Supreme Court rules against DaVita and in favor of health plan

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In a 7-2 decision, the Supreme Court sided with a health plan regarding its coverage of outpatient dialysis services.

Leading dialysis service provider DaVita had sued the Marietta Memorial Hospital Employee Health Benefits Plan, claiming its limited coverage violated the law.

The judges ruled against DaVita, in an opinion delivered on Tuesday. Justice Brett Kavanaugh delivered the Court’s opinion, joined by Chief Justice John Roberts and Justices Clarence Thomas, Stephen Breyer, Samuel Alito, Neil Gorsuch and Amy Coney Barrett. Judge Elena Kagan filed a dissenting opinion, in part, joined by Judge Sonia Sotomayor.

Judge Kavanaugh said the question is whether a group health plan that provides limited benefits for outpatient dialysis — but does so uniformly for all plan participants — violates Medicare’s secondary payer law.

“We agree with Petitioner Marietta and the United States as Amicus Curiae that the answer is no,” Kavanaugh wrote. “We therefore reverse the judgment of the United States Court of Appeals for the Sixth Circuit and remand the case for retrial consistent with that opinion.”

WHY IT’S IMPORTANT

DaVita is a major dialysis provider in the United States.

DaVita sued the Marietta Memorial Hospital Employee Health Benefit Plan in 2018, claiming its limited coverage for outpatient dialysis violated Medicare’s secondary payer law.

The law makes Medicare a secondary payer to existing insurance coverage for certain medical services, including dialysis.

To prevent plans from circumventing their obligation as primary payer for the treatment of end-stage renal disease, the law imposes two constraints, according to the decision: and they may not take into account whether an individual is entitled or eligible for health insurance.

DaVita claimed that the Marietta plan violated both of these constraints. The district court denied DaVita’s claims. The United States Court of Appeals split over its ruling and overturned the lower court’s decision, saying it had a disparate impact on people with end-stage kidney disease.

Judge Brett Kavanaugh, writing for the majority, said the coverage terms of Marietta plans for outpatient dialysis did not violate the law because those terms applied uniformly to everyone covered.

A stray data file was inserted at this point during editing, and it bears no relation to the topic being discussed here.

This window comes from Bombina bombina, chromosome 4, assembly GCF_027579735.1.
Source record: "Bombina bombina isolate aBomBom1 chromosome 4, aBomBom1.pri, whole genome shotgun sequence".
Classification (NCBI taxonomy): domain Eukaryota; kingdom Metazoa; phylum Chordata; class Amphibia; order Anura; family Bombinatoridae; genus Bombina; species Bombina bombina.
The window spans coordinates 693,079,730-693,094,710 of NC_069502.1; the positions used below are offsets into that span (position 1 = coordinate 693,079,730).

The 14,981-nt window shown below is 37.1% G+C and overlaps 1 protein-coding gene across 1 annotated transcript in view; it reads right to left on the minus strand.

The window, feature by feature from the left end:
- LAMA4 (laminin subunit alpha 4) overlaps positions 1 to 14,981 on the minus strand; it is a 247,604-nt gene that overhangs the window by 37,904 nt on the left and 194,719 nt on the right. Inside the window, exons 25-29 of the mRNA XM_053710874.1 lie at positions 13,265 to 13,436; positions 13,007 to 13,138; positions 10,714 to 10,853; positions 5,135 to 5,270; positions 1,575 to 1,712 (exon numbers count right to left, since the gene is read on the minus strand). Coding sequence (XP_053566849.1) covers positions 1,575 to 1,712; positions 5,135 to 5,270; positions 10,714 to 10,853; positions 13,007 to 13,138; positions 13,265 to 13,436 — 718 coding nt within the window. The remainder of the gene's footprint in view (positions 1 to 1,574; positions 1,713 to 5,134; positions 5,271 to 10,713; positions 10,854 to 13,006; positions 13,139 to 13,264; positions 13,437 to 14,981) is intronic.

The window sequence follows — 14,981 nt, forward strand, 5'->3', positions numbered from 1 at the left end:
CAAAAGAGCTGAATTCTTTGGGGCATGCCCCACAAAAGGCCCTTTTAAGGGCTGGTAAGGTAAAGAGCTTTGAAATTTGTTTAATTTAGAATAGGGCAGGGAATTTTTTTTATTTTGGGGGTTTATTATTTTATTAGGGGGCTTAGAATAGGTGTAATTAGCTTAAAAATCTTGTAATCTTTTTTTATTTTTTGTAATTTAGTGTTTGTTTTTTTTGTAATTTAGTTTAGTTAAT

“Because the terms of the Marietta plan apply equally to people with and without end-stage kidney disease, the plan does not ‘differentiate the benefits it provides between individuals’ with and without end-stage kidney disease,” Kavanaugh wrote.

He continued, “DaVita argues that the law permits liability even where a plan limits benefits uniformly if the limitation on benefits has a disparate impact on people with end-stage kidney disease. But the text of the law does not can be interpreted as encompassing a theory of disparate impact. The legal provision simply coordinates payments between group health plans and Medicare; the law does not dictate any particular level of dialysis coverage.”

Judges Kagan and Sotomayor disagreed. In his minority opinion, Kagan wrote, “A reimbursement limit for outpatient dialysis is really a reimbursement limit for people with end-stage renal disease. And so a plan distinguishing dialysis for underprivileged coverage” differentiates[s] in the benefits it provides between people with end-stage renal disease and other people.'”

Indeed, she said, 97% of people diagnosed with end-stage kidney disease — all those who do not get a preemptive kidney transplant — undergo dialysis. Ninety-nine and a half percent of DaVita’s outpatient dialysis patients have or develop end-stage kidney disease, Kagan said.

“The majority argue that the plan here doesn’t ‘differentiate’ so much because it draws distinctions only between dialysis and other treatments – not between people with end-stage kidney disease and people who don’t. “This conclusion flies in the face of common sense and the law. One fact is key to understanding this case: ambulatory dialysis is an almost perfect predictor of end-stage renal disease.”

THE GREAT TREND

Medicare provides health insurance coverage to people age 65 or older or disabled. In 1972, Congress extended Medicare coverage to people with end-stage kidney disease, regardless of age or disability.

This benefit covers hundreds of thousands of Americans with end-stage kidney disease at a high cost to Medicare: about $50 billion a year, according to the Supreme Court ruling.

Medicare initially acted as first payer for many medical services, whether or not a Medicare beneficiary was also covered by another insurance plan, such as an employer-sponsored group health plan.

In 1980 and 1981, in part due to rising Medicare costs, Congress enacted and amended the Medicare Secondary Payer Act, the court said. This law, as amended, makes Medicare a “secondary” payer of an individual’s existing insurance plan for certain medical services, including dialysis, when that plan already covers the same services.

“Given the significant health care costs for people with end-stage kidney disease, Congress has recognized that a plan could attempt to circumvent the law’s first-payer obligation by denying or reducing health care coverage. a person with end-stage kidney disease, thereby forcing Medicare to bear more of those costs,” the ruling states. “To prevent such circumvention, the law imposed two specific constraints on group health plans.”

Twitter: @SusanJMorse
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